Data Privacy Detective - how data is regulated, managed, protected, collected, mined, stolen, defended and transcended.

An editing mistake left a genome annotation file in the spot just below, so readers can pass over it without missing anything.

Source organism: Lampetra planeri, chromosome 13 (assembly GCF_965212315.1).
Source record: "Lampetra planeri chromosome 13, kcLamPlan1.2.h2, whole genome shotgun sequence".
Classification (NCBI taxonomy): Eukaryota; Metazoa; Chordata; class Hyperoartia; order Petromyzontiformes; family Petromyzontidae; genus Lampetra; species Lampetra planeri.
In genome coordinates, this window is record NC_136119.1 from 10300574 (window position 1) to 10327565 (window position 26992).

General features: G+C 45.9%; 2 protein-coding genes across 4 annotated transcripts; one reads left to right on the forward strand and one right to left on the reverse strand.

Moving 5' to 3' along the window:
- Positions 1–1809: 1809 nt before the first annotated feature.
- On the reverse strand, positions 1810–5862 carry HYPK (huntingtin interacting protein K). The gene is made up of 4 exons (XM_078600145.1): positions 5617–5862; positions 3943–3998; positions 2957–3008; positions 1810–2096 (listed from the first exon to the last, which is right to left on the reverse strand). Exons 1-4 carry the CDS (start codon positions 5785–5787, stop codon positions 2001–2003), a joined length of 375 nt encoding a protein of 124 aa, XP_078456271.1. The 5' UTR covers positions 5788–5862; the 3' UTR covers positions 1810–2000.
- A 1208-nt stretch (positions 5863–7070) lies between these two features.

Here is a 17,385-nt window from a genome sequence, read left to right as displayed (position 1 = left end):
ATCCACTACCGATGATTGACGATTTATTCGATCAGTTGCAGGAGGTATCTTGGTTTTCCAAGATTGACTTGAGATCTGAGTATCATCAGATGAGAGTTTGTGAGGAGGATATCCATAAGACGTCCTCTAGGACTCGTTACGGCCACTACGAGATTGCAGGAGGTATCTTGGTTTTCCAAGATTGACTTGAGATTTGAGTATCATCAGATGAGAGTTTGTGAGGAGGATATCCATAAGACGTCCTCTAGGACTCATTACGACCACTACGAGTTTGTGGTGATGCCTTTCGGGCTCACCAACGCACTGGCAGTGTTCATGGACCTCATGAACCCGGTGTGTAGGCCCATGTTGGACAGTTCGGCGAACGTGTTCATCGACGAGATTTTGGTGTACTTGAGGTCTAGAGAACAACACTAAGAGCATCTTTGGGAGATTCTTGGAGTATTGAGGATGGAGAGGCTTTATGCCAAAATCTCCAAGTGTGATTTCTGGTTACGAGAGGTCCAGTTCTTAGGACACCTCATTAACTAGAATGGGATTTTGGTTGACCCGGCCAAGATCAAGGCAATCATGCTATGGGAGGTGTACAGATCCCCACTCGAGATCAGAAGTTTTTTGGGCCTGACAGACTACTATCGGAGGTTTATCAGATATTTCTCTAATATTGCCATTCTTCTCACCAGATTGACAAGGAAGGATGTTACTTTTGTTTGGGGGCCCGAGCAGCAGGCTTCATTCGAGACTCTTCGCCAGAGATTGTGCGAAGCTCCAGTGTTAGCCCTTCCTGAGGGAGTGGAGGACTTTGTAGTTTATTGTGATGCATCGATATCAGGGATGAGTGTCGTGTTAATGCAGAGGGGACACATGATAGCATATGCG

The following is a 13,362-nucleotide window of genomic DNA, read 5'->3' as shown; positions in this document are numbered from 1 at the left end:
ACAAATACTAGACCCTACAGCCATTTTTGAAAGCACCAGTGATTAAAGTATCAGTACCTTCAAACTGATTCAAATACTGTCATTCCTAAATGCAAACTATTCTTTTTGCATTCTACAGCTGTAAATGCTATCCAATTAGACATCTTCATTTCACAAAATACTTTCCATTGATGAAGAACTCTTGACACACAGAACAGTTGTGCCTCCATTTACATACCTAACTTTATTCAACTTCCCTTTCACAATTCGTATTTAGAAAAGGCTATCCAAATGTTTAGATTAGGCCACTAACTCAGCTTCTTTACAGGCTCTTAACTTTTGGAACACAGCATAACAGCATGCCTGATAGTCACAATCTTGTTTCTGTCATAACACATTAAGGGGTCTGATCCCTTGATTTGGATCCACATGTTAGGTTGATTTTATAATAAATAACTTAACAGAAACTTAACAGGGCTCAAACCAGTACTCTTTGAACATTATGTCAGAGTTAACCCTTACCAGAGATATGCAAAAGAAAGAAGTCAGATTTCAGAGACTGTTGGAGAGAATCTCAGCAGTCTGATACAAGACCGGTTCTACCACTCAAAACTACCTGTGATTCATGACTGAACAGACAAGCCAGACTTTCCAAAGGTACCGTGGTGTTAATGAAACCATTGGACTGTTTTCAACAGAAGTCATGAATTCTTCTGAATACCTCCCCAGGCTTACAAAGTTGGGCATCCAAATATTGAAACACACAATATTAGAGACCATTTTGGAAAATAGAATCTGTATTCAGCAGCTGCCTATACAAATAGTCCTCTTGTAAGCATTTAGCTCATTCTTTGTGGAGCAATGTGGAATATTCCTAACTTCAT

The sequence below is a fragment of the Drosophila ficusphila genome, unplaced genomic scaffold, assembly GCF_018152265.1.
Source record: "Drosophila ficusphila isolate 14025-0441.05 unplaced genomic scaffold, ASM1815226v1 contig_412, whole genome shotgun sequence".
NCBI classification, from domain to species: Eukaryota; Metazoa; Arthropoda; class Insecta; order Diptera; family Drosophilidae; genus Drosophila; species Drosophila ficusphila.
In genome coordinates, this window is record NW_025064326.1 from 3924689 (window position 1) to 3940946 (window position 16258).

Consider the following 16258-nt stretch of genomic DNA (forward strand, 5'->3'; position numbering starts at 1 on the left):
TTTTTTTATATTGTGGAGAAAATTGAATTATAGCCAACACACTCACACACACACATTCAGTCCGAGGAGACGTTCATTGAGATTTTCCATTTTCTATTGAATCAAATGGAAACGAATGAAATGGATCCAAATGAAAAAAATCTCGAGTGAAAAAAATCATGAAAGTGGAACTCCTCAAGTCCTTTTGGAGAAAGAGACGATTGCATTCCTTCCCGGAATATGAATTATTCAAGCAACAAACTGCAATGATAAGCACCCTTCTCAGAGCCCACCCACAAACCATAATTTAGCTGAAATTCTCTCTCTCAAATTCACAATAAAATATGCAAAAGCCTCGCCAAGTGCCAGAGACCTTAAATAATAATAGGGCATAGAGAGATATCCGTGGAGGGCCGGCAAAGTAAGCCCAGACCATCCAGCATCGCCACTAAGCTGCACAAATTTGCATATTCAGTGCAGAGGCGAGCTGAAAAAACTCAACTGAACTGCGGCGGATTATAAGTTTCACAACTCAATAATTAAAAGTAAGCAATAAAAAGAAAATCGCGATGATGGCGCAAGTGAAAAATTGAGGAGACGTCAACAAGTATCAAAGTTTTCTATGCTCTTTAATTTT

Summary: Data privacy is the footprint of our existence. It is our persona beyond ourselves, with traces of us scattered from birth certificates, Social Security numbers, shopping patterns, credit card histories, photographs, mugshots and health records. In a digital world, where memory is converted to 0’s and 1’s, then instantly transformed into a reproduction even in 3D, personal data is an urgent personal and collective subject. Those who wish to live anonymous lives must take extraordinary measures to succeed in that improbable quest, while those who hope for friendship or fame through the spread of their personal data must learn how to prevent theft of their identity and bank account. If you have ideas for interviews or stories, please email firstname.lastname@example.org. The internet in its blooming evolution makes personal data big business – for government, the private sector and denizens of the dark alike. The Data Privacy Detective explores how governments balance the interests of personal privacy with competing needs for public security, public health and other communal goods. It scans the globe for champions, villains, protectors and invaders of personal privacy and for the tools and technology used by individuals, business and government in the great competition between personal privacy and societal good order. We’ll discuss how to guard our privacy by safeguarding the personal data we want to protect. We’ll aim to limit the access others can gain to your sensitive personal data while enjoying the convenience and power of smartphones, Facebook, Google, EBay, PayPal and thousands of devices and sites. We’ll explore how sinister forces seek to penetrate defenses to access data you don’t want them to have. We’ll discover how companies providing us services and devices collect, use and try to exploit or safeguard our personal data. And we’ll keep up to date on how governments regulate personal data, including how they themselves create, use and disclose it in an effort to advance public goals in ways that vary dramatically from country to country. For the public good and personal privacy can be at odds. On one hand, governments try to deter terrorist incidents, theft, fraud and other criminal activity by accessing personal data, by collecting and analyzing health data to prevent and control disease and in other ways most people readily accept. On the other hand, many governments view personal privacy as a fundamental human right, with government as guardian of each citizen’s right to privacy. How authorities regulate data privacy is an ongoing balance of public and individual interests. We’ll report statutes, regulations, international agreements and court decisions that determine the balance in favor of one or more of the competing interests. And we’ll explore innovative efforts to transcend government control through blockchain and other technology. In audio posts of 5 to 10 minutes each, you’ll get tips on how to protect your privacy, updates on government efforts to protect or invade personal data, and news of technological developments that shape the speed-of-bit world in which our personal data resides. The laws governing legal advertising in some states require the following statements in any publication of this kind: "THIS IS AN ADVERTISEMENT."